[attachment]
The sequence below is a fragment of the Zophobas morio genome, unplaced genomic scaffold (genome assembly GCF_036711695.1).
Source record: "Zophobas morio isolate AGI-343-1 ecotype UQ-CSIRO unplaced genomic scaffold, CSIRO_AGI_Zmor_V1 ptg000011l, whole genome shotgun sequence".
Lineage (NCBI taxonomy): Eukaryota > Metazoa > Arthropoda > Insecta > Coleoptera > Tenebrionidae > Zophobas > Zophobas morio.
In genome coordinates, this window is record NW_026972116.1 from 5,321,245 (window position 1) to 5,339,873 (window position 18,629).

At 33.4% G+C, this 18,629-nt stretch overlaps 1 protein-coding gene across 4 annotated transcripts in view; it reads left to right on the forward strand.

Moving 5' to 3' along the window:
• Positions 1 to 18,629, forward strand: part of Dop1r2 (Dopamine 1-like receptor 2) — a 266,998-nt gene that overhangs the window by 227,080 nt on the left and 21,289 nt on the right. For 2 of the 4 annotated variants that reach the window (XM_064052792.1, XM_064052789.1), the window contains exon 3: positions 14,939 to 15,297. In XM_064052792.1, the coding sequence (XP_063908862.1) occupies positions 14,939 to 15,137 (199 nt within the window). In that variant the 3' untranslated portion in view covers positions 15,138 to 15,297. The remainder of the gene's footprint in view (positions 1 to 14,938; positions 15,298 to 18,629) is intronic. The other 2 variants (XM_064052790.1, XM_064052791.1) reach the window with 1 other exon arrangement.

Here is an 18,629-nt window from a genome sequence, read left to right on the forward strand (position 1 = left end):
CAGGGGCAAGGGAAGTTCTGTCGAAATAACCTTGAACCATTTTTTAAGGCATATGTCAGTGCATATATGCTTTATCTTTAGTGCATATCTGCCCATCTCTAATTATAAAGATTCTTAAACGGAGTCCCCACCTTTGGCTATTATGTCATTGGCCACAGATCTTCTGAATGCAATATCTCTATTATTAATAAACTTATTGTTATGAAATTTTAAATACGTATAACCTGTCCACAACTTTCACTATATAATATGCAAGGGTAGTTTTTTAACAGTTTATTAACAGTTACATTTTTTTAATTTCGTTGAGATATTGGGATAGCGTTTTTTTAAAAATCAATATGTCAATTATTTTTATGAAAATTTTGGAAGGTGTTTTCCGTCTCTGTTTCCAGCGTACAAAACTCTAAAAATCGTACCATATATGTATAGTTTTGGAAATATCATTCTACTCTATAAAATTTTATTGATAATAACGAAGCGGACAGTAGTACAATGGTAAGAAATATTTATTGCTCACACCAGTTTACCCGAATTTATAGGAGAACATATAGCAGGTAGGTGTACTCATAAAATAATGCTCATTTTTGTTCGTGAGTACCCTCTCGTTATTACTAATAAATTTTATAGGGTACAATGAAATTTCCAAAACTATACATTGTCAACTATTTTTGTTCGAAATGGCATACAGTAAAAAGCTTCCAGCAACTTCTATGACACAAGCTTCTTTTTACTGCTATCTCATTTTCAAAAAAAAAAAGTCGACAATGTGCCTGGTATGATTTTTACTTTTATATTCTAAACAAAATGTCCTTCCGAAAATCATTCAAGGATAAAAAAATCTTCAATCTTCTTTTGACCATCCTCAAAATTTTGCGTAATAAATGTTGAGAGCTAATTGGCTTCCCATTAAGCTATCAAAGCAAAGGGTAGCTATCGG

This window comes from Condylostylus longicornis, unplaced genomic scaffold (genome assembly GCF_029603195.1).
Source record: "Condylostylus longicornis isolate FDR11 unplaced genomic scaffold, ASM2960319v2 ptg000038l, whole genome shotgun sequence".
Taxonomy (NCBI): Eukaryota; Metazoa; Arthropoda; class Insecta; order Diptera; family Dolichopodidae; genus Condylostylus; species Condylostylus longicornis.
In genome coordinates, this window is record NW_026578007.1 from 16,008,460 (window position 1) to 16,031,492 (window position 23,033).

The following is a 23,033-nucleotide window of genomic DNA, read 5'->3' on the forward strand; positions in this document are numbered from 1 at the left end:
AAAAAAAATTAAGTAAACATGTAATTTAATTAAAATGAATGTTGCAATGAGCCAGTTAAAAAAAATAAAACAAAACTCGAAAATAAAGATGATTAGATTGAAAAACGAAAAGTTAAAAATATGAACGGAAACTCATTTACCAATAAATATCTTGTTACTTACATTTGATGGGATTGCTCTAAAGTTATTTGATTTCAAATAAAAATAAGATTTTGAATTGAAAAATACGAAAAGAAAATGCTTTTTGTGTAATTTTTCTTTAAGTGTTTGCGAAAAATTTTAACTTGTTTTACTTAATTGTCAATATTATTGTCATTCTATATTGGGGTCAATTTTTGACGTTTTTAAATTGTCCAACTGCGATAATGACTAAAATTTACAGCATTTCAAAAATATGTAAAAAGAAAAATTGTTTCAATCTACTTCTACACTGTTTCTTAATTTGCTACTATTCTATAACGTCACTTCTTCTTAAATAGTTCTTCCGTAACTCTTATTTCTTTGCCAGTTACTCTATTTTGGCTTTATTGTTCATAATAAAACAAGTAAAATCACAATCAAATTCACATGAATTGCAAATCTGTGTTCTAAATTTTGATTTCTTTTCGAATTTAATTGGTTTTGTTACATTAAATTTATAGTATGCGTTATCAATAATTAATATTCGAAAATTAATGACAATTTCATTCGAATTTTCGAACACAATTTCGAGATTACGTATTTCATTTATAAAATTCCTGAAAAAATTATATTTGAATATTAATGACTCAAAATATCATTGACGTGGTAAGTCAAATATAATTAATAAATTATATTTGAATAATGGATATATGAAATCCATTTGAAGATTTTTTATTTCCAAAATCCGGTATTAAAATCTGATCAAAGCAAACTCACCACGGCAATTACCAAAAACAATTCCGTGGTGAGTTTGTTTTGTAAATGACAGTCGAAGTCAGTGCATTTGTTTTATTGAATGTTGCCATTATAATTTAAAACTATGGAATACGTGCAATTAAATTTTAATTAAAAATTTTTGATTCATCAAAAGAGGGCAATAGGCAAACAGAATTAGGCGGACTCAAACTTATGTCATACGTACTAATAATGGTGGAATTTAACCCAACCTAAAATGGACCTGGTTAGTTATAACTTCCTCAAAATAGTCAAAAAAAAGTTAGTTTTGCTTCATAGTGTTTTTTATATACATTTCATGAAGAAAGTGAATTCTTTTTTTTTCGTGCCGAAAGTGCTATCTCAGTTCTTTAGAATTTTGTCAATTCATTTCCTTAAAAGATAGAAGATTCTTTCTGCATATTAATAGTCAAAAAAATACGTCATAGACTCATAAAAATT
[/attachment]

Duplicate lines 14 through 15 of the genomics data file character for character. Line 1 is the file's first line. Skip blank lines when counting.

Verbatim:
The following is a 23,033-nucleotide window of genomic DNA, read 5'->3' on the forward strand; positions in this document are numbered from 1 at the left end:
AAAAAAAATTAAGTAAACATGTAATTTAATTAAAATGAATGTTGCAATGAGCCAGTTAAAAAAAATAAAACAAAACTCGAAAATAAAGATGATTAGATTGAAAAACGAAAAGTTAAAAATATGAACGGAAACTCATTTACCAATAAATATCTTGTTACTTACATTTGATGGGATTGCTCTAAAGTTATTTGATTTCAAATAAAAATAAGATTTTGAATTGAAAAATACGAAAAGAAAATGCTTTTTGTGTAATTTTTCTTTAAGTGTTTGCGAAAAATTTTAACTTGTTTTACTTAATTGTCAATATTATTGTCATTCTATATTGGGGTCAATTTTTGACGTTTTTAAATTGTCCAACTGCGATAATGACTAAAATTTACAGCATTTCAAAAATATGTAAAAAGAAAAATTGTTTCAATCTACTTCTACACTGTTTCTTAATTTGCTACTATTCTATAACGTCACTTCTTCTTAAATAGTTCTTCCGTAACTCTTATTTCTTTGCCAGTTACTCTATTTTGGCTTTATTGTTCATAATAAAACAAGTAAAATCACAATCAAATTCACATGAATTGCAAATCTGTGTTCTAAATTTTGATTTCTTTTCGAATTTAATTGGTTTTGTTACATTAAATTTATAGTATGCGTTATCAATAATTAATATTCGAAAATTAATGACAATTTCATTCGAATTTTCGAACACAATTTCGAGATTACGTATTTCATTTATAAAATTCCTGAAAAAATTATATTTGAATATTAATGACTCAAAATATCATTGACGTGGTAAGTCAAATATAATTAATAAATTATATTTGAATAATGGATATATGAAATCCATTTGAAGATTTTTTATTTCCAAAATCCGGTATTAAAATCTGATCAAAGCAAACTCACCACGGCAATTACCAAAAACAATTCCGTGGTGAGTTTGTTTTGTAAATGACAGTCGAAGTCAGTGCATTTGTTTTATTGAATGTTGCCATTATAATTTAAAACTATGGAATACGTGCAATTAAATTTTAATTAAAAATTTTTGATTCATCAAAAGAGGGCAATAGGCAAACAGAATTAGGCGGACTCAAACTTATGTCATACGTACTAATAATGGTGGAATTTAACCCAACCTAAAATGGACCTGGTTAGTTATAACTTCCTCAAAATAGTCAAAAAAAAGTTAGTTTTGCTTCATAGTGTTTTTTATATACATTTCATGAAGAAAGTGAATTCTTTTTTTTTCGTGCCGAAAGTGCTATCTCAGTTCTTTAGAATTTTGTCAATTCATTTCCTTAAAAGATAGAAGATTCTTTCTGCATATTAATAGTCAAAAAAATACGTCATAGACTCATAAAAATT